The sense of more options opening up in the future should be deeply embedded in the design of career paths. Traditional career paths tend to narrow as one goes higher. You become more specialised. This terrifies many younger employees today – they worry that a change in direction could eliminate the need for their specific skill, leaving them with few other options.
Instead, always present positions in terms of the options the individual will have after performing the role successfully. Every position should qualify them to take on half a dozen other roles in your organisation, rather than just one. When you first present the new option, be explicit about the half dozen others that success here will open up. And, when the time comes for the next promotion, give the individual as much choice in selecting among the options as possible.
One of the best ways to remind people that they are increasing their marketability is to recognise new skills and capabilities with commercially valuable credentials. “Badging” – signifying and communicating on-the-job learning and achievements – will grow. The most valuable remuneration you can provide to those who work for your organisation today is publicly visible credentials that the job market will value.
The desire to be able to describe one’s capabilities accurately and credibly will grow as more people enter the contingent workforce. To facilitate tapping the right person from the open market, employers will seek task-specific credentials: believable, verifiable evidence that the individual has done or knows how to do the task at hand. And, as job-specific badging grows, college degrees will diminish as a currency in the job market, except for the very newest employees.
In addition to providing formal credentials, create other ways to capture individuals’ work bona fides. Develop a platform to facilitate ratings by peers, customers and others. Capture the soft side of an individual’s work performance – the degree to which they help others, collaborate effectively, contribute to the work of others, provide exceptional service or demonstrate empathy – by facilitating the capture of “likes” or stars or other peer-to-peer and customer-based forms of recognition.
And don’t scrimp on public recognition. Make your employees’ accomplishments known outside your organisation, even if it’s as simple as a press release to their home-town paper or a mention on your public website. Remember, it’s not about giving them a trophy – it’s about building their sense of security that working with you is keeping them marketable.
Does your firm have a reputation for being a great source of talent? It should! Just as for many years General Electric was known as the place to hunt for skilled leaders, or Proctor & Gamble was known for well-trained product managers, your firm should also be known as the best source of talent in specific disciplines or capabilities.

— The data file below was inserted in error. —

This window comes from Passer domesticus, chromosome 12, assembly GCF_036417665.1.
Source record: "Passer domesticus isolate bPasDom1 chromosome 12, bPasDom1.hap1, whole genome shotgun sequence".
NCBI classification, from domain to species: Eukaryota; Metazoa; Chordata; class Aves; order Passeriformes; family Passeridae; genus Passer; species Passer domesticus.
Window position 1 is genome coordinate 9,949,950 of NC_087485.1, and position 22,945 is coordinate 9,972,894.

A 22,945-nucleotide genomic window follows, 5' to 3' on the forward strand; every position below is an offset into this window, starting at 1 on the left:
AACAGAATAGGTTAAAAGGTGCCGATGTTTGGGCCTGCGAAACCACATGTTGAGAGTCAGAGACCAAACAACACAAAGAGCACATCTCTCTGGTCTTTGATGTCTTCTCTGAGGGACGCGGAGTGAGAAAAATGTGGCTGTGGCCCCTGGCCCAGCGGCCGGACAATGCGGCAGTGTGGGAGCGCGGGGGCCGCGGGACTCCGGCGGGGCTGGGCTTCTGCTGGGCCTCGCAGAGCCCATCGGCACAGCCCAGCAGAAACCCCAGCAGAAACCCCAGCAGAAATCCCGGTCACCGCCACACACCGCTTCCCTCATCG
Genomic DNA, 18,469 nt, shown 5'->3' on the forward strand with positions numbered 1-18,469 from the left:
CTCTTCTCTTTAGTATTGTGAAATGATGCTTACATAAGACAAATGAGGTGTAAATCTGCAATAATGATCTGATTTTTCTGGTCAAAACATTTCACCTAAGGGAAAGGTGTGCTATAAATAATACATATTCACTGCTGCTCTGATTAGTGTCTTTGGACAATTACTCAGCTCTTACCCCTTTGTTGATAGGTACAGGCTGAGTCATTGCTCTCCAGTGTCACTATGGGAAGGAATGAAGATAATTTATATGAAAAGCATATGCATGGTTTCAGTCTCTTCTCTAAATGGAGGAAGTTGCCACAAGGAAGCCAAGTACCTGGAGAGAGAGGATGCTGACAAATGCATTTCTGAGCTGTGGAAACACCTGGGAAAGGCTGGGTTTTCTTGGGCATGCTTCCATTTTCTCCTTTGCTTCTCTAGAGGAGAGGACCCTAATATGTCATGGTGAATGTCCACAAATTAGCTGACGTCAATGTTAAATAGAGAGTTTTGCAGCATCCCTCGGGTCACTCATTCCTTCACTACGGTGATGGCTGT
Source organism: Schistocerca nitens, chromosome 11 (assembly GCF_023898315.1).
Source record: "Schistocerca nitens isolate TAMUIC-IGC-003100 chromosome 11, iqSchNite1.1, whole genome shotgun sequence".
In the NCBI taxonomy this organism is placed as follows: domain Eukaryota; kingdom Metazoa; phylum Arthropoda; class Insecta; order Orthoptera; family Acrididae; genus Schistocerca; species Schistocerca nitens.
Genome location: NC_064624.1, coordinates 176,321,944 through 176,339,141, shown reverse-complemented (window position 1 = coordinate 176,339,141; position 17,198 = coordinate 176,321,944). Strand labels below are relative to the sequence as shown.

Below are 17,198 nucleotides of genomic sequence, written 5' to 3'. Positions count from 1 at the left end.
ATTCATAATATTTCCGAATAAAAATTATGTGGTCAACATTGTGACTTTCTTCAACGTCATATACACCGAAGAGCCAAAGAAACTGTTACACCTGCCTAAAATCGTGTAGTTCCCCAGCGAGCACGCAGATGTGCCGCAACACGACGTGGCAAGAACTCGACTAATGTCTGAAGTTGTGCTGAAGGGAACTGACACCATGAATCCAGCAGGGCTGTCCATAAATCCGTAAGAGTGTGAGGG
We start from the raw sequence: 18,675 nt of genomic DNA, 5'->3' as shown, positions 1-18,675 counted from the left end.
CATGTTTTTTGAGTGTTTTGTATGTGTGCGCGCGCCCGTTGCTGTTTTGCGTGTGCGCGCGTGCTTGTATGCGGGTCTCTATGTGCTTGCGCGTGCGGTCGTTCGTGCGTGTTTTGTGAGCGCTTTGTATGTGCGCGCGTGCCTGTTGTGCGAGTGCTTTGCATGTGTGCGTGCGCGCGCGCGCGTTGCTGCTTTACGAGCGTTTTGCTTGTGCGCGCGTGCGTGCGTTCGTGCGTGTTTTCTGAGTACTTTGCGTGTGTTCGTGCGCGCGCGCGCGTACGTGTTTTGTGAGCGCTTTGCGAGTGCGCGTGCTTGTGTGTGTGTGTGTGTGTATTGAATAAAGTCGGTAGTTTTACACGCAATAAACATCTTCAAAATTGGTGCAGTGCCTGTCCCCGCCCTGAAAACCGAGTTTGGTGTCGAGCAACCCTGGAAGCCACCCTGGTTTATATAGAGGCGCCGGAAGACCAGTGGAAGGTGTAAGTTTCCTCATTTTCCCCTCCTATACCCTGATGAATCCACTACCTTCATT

Begin by identifying the skills or tasks that one would logically associate with your business. Project management? Product launch? Internal audit? Then invest in developing your reputation in those areas. Identify what is unique and exceptionally effective about your approach. Provide specialised training. Develop a credential (or series of credentials), along with the specific criteria associated with earning each badge. Consider collaborating with other companies with similar functions to develop task-specific credentials you can all depend on. Promote your company’s strengths in these skillsets through articles and speeches. Make it very special (and valuable) to have been named, for example, a Master of Product Launch at your firm.
Learning may be the most important way but is certainly not the only one to multiply someone’s sense of security based on options. Contacts are also important in today’s employment world. Help your employees increase their referential contacts – not people who would hire the individual themselves, but those who recognise the value of your employee’s skillset and would know who needs it.
For example, make sure people have the time and financial support necessary to participate in professional associations of their peers. Bring in well-known experts to give in-company seminars and arrange a meet-and-greet reception to follow. Encourage people to attend external seminars. Their sense of security will grow to the extent that they don’t feel cut off from the market.
Traditional recruiting conversations focus on the positive features of your organisation. Instead, invert the conversation to focus primarily on the candidate’s interests and goals – and how your organisation can help achieve them. Continually emphasise the number of options or choices that will open up over the years ahead.
If employees do go off to see if the grass is greener elsewhere, invite them to return. One company paints each returner’s name on a real boomerang and displays them on the walls, reinforcing the number of people who have concluded that the greener grass is right where they started – and sending a powerful message to those who have yet to venture away.
Building a sense of security among your employees is essential today. People who are worried or fearful will not invest their best efforts in the work they are doing for you. They are less likely to offer fresh, challenging perspectives and less likely to suggest changing the status quo, even if it would eventually lead to better performance. People without a sense of security typically adopt a “heads-down” posture.
At the recruitment point, decisions about which job to accept are shifting from a cash-assessment criterion (which offer pays the greatest salary today?) to an asset-appreciation one (what will give me the most attractive options down the road?) And throughout the individual’s career, retention depends on a continued sense of marketability; of options that provide “what if?” security.
The implicit contract between employers and employees has changed. Rather than expecting loyalty in return for a now-broken promise of long-term protection and care, the new, implicit contract asks for the individual’s best discretionary effort for the time they are with you, in exchange for work that is important and challenging; work that will build the individual’s future options and marketability.